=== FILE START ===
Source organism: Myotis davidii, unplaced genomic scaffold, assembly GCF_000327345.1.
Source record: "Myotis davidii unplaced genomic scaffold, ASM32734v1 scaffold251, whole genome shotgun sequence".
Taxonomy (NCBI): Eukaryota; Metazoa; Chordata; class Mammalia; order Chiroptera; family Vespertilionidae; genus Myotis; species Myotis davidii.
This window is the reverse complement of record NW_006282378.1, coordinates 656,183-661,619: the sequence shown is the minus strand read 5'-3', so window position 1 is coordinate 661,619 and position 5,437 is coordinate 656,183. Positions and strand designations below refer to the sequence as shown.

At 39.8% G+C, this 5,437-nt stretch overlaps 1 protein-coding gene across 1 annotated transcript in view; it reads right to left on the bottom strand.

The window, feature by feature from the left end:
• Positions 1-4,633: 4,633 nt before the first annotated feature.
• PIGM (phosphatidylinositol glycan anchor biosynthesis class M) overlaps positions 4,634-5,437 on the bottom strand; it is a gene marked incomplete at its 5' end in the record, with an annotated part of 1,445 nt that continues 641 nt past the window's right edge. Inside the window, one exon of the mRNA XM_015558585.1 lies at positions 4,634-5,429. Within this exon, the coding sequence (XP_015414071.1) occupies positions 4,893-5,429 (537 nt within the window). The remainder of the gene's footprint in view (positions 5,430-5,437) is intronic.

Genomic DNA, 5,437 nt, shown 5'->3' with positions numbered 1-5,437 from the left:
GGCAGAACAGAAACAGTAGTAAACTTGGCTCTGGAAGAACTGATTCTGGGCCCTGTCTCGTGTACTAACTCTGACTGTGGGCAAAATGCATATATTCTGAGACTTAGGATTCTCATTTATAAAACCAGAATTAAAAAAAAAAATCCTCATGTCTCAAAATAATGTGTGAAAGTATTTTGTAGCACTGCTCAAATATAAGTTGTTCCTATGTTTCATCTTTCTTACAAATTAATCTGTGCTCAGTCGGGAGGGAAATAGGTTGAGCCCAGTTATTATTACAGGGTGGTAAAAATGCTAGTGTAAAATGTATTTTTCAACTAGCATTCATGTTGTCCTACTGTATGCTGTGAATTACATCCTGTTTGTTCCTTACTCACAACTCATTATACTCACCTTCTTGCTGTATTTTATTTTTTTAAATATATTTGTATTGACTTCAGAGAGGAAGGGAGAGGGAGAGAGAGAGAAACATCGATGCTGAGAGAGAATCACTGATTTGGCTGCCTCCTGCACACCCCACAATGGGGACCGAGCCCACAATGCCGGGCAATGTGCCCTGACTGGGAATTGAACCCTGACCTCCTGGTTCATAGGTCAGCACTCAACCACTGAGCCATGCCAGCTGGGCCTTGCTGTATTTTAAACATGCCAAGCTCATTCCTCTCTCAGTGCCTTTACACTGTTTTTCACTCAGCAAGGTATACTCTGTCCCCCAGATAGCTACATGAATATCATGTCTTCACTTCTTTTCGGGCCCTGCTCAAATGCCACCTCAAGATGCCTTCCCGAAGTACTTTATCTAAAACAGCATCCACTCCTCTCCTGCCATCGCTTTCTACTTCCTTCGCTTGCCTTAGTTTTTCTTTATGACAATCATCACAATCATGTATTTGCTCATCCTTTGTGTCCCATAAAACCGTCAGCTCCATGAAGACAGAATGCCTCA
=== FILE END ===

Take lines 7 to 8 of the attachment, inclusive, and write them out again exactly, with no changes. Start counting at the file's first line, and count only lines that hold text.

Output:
• Positions 1-4,633: 4,633 nt before the first annotated feature.
• PIGM (phosphatidylinositol glycan anchor biosynthesis class M) overlaps positions 4,634-5,437 on the bottom strand; it is a gene marked incomplete at its 5' end in the record, with an annotated part of 1,445 nt that continues 641 nt past the window's right edge. Inside the window, one exon of the mRNA XM_015558585.1 lies at positions 4,634-5,429. Within this exon, the coding sequence (XP_015414071.1) occupies positions 4,893-5,429 (537 nt within the window). The remainder of the gene's footprint in view (positions 5,430-5,437) is intronic.